Maintaining Control in the Regulatory Landscape


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Article contributed by Mat Clothier, CEO at Cloudhouse.

Many industries are subject to a range of regulations and rules that they need to ensure compliance with, and the continual merry-go-round of changes and updates means that organisations within them can find themselves falling behind. As a result, IT teams and regulatory professionals can rush to bring in quick fixes to try and ensure compliance, but they run the risk of these failing to meet requirements and ultimately creating further issues.

The urgency of ensuring compliance is heightened by the fact that many businesses also need to complete audits on a regular basis to prove to regulators that data and services are private and secured by the best known means. While it’s also the case that cost reduction provides a strong basis for keeping pace with regulatory changes, the requirement to meet these rules means a solution simply needs to be implemented. This is even more crucial as stricter regulations come into force and the fines for non-compliance continue to rise. 

Compliance considerations

Depending on the industry the organisation operates in, varying regulations may apply. The SOX act for example was devised to protect both shareholders and the general public from any fraudulent practices or accounting errors. In both a financial and IT sense, all public companies in the US and non-US with a presence in the country must now comply with the regulation, or otherwise face fines of up to $5 million.


Regulations can also apply to certain organisations regardless of industry. PCI DSS compliance is mandatory for any merchant accepting credit cards, with protection of payment card information vital to win the trust of customers. Across the banking sector, regulations such as Basel II provide recommendations on banking laws and regulations issued by the Basel Committee on Banking Supervision.

Organisations need to successfully navigate the regulatory landscape, or otherwise face the worst case scenario of going out of business if solutions are not implemented successfully. The key to enabling compliance is by carefully controlling change, which includes tracking any deviations through development, validation via engineering and then testing any new integration. The biggest issue with ensuring compliance however is the overhead required to both test systems and ensure that the results are recorded in a meaningful way, but the correct technology integration can remove this challenge.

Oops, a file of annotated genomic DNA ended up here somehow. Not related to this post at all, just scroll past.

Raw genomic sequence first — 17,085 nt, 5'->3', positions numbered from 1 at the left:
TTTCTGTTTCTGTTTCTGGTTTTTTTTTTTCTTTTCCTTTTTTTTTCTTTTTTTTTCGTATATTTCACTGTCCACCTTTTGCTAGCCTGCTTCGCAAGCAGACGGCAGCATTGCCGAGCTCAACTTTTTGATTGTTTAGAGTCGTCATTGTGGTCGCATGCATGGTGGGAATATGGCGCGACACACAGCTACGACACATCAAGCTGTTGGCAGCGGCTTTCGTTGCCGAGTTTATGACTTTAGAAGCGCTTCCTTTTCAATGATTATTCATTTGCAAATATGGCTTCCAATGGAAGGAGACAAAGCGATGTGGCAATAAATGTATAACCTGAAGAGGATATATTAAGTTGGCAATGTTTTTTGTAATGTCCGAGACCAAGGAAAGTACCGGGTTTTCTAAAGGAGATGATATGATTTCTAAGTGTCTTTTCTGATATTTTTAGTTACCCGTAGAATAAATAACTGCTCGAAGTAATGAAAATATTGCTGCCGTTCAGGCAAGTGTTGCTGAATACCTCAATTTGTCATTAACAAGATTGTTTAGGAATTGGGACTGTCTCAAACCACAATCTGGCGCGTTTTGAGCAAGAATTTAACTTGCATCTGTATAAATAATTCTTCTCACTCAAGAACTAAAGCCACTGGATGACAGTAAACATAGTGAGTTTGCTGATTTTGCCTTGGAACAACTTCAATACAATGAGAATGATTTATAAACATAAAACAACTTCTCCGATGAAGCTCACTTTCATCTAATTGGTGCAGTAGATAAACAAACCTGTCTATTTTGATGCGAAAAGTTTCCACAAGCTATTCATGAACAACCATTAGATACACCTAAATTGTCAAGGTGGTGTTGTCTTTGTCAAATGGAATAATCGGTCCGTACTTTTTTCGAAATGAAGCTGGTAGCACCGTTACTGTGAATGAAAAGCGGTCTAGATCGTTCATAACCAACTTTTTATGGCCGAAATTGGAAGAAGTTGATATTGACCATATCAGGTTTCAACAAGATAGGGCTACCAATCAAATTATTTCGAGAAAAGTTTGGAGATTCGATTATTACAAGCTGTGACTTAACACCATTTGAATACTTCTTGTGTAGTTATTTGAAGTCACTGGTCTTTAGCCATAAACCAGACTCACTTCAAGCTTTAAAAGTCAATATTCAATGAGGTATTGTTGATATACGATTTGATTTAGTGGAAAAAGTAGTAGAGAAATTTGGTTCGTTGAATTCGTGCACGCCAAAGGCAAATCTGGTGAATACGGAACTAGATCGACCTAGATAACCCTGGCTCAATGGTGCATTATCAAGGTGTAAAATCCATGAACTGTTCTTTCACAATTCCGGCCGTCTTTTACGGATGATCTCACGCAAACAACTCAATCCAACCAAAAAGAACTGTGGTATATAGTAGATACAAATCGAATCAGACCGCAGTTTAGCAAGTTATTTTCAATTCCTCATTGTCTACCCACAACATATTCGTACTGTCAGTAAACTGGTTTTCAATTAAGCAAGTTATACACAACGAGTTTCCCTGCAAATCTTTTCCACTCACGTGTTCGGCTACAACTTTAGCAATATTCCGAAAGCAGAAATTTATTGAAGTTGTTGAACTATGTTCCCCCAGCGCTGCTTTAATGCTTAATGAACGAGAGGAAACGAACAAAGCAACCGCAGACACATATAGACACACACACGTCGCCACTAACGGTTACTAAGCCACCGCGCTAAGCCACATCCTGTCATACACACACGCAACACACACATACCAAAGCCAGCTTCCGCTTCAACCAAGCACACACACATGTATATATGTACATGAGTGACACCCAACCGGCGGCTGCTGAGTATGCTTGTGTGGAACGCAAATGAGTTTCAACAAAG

Keeping pace with change

The first stage to gaining control is via the ability to monitor configuration across a range of devices in an IT suite. With the right technology in place from a specialist vendor, the current configuration can be ascertained before having visibility of how a device may have changed over time, which is vital data in understanding where a fix needs to be applied to ensure that regulatory standards are met.

Based on the organisation’s interpretation and how they are best applied to their operations, the appropriate controls can then be integrated. This could for example be a particular setting that means only certain users have permission to access customer data, or a firewall that should only allow a certain type of information through. A monitoring tool can then be used to continually check and identify any change that deviates from those controls, ensuring that any potential future issue can be picked up before it becomes a problem.

IT professionals today are typically juggling the maintenance of numerous devices with a plethora of different solutions, leaving them with little time to work on other tasks. This could include server provisioning, a desktop or laptop system, network devices, storage and potentially even a different solution for each of their applications. By adopting a strategy where a heterogeneous monitoring tool is used, it’s all in one place and any non-compliant devices won’t slip through the net, reducing the chance of configuration drift.

Enabling omnipresence

Previously, the successful monitoring of one device at a time was a more realistic expectation for IT professionals, allowing them to keep control of regulatory developments. With the proliferation of IoT devices in the modern world, it’s now a little more complex, particularly as regulations evolve and greater jurisdiction over the whole IT suite is needed. In addition, the number of devices looks only set to grow as technology develops.

Despite the demands of the modern IT environment, IT professionals simply can’t be in two places at once. However, with the right technology solution in place, organisations can achieve a level of omnipresence that was previously impossible, enabling oversight of the IT suite. With an effective monitoring tool in place, professionals in the industry are able to achieve effective control over internal technologies and their level of compliance, easing their workload and enabling disruption-free business processes.


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